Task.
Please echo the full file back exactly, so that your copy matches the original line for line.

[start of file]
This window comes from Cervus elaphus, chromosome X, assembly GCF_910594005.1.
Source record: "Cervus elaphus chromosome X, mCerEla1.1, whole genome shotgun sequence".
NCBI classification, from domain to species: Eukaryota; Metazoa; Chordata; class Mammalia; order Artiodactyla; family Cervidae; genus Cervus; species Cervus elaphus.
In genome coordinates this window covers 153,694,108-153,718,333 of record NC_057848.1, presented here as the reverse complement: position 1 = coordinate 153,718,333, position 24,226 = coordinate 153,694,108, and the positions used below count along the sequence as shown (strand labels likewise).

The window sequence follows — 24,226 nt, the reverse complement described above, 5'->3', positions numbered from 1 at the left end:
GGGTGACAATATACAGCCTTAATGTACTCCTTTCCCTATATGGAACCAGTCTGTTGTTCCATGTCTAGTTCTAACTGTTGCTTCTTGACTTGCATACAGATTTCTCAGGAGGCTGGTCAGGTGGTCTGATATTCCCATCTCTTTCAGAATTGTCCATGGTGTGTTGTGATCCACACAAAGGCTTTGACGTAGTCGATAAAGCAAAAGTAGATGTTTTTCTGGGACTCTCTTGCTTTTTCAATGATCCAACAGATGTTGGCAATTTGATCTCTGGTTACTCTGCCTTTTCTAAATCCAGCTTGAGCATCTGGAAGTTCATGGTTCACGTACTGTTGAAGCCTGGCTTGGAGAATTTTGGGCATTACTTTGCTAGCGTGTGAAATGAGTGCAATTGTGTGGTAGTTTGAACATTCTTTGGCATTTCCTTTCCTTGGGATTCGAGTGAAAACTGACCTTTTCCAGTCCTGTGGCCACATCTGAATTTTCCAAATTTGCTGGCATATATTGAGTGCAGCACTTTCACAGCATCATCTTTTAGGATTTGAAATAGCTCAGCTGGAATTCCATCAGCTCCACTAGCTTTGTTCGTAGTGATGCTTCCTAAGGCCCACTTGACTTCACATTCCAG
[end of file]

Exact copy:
This window comes from Cervus elaphus, chromosome X, assembly GCF_910594005.1.
Source record: "Cervus elaphus chromosome X, mCerEla1.1, whole genome shotgun sequence".
NCBI classification, from domain to species: Eukaryota; Metazoa; Chordata; class Mammalia; order Artiodactyla; family Cervidae; genus Cervus; species Cervus elaphus.
In genome coordinates this window covers 153,694,108-153,718,333 of record NC_057848.1, presented here as the reverse complement: position 1 = coordinate 153,718,333, position 24,226 = coordinate 153,694,108, and the positions used below count along the sequence as shown (strand labels likewise).

The window sequence follows — 24,226 nt, the reverse complement described above, 5'->3', positions numbered from 1 at the left end:
GGGTGACAATATACAGCCTTAATGTACTCCTTTCCCTATATGGAACCAGTCTGTTGTTCCATGTCTAGTTCTAACTGTTGCTTCTTGACTTGCATACAGATTTCTCAGGAGGCTGGTCAGGTGGTCTGATATTCCCATCTCTTTCAGAATTGTCCATGGTGTGTTGTGATCCACACAAAGGCTTTGACGTAGTCGATAAAGCAAAAGTAGATGTTTTTCTGGGACTCTCTTGCTTTTTCAATGATCCAACAGATGTTGGCAATTTGATCTCTGGTTACTCTGCCTTTTCTAAATCCAGCTTGAGCATCTGGAAGTTCATGGTTCACGTACTGTTGAAGCCTGGCTTGGAGAATTTTGGGCATTACTTTGCTAGCGTGTGAAATGAGTGCAATTGTGTGGTAGTTTGAACATTCTTTGGCATTTCCTTTCCTTGGGATTCGAGTGAAAACTGACCTTTTCCAGTCCTGTGGCCACATCTGAATTTTCCAAATTTGCTGGCATATATTGAGTGCAGCACTTTCACAGCATCATCTTTTAGGATTTGAAATAGCTCAGCTGGAATTCCATCAGCTCCACTAGCTTTGTTCGTAGTGATGCTTCCTAAGGCCCACTTGACTTCACATTCCAG